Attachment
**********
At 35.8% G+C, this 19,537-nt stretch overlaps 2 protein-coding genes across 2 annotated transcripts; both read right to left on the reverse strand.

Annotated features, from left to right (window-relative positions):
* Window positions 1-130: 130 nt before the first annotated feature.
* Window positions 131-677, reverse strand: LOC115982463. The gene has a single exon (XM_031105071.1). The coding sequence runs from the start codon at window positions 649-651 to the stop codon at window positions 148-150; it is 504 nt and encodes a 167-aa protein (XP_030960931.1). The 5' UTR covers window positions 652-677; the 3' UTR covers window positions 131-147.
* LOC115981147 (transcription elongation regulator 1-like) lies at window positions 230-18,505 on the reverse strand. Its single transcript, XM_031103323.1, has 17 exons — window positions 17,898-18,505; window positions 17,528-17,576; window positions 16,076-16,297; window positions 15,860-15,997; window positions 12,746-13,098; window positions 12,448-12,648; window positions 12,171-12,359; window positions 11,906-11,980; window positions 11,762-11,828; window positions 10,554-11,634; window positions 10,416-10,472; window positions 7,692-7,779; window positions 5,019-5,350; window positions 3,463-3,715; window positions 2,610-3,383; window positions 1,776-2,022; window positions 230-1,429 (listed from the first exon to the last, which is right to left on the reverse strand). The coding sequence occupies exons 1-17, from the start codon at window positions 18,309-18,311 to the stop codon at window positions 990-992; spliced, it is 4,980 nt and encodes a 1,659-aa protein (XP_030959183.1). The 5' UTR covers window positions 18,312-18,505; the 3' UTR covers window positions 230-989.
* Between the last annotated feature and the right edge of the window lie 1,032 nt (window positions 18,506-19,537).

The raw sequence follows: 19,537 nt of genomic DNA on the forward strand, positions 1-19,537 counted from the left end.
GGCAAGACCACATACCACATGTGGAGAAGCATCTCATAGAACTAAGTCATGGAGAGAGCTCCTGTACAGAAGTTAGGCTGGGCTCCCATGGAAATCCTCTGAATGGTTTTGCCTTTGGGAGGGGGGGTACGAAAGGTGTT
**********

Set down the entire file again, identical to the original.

At 35.8% G+C, this 19,537-nt stretch overlaps 2 protein-coding genes across 2 annotated transcripts; both read right to left on the reverse strand.

Annotated features, from left to right (window-relative positions):
* Window positions 1-130: 130 nt before the first annotated feature.
* Window positions 131-677, reverse strand: LOC115982463. The gene has a single exon (XM_031105071.1). The coding sequence runs from the start codon at window positions 649-651 to the stop codon at window positions 148-150; it is 504 nt and encodes a 167-aa protein (XP_030960931.1). The 5' UTR covers window positions 652-677; the 3' UTR covers window positions 131-147.
* LOC115981147 (transcription elongation regulator 1-like) lies at window positions 230-18,505 on the reverse strand. Its single transcript, XM_031103323.1, has 17 exons — window positions 17,898-18,505; window positions 17,528-17,576; window positions 16,076-16,297; window positions 15,860-15,997; window positions 12,746-13,098; window positions 12,448-12,648; window positions 12,171-12,359; window positions 11,906-11,980; window positions 11,762-11,828; window positions 10,554-11,634; window positions 10,416-10,472; window positions 7,692-7,779; window positions 5,019-5,350; window positions 3,463-3,715; window positions 2,610-3,383; window positions 1,776-2,022; window positions 230-1,429 (listed from the first exon to the last, which is right to left on the reverse strand). The coding sequence occupies exons 1-17, from the start codon at window positions 18,309-18,311 to the stop codon at window positions 990-992; spliced, it is 4,980 nt and encodes a 1,659-aa protein (XP_030959183.1). The 5' UTR covers window positions 18,312-18,505; the 3' UTR covers window positions 230-989.
* Between the last annotated feature and the right edge of the window lie 1,032 nt (window positions 18,506-19,537).

The raw sequence follows: 19,537 nt of genomic DNA on the forward strand, positions 1-19,537 counted from the left end.
GGCAAGACCACATACCACATGTGGAGAAGCATCTCATAGAACTAAGTCATGGAGAGAGCTCCTGTACAGAAGTTAGGCTGGGCTCCCATGGAAATCCTCTGAATGGTTTTGCCTTTGGGAGGGGGGGTACGAAAGGTGTT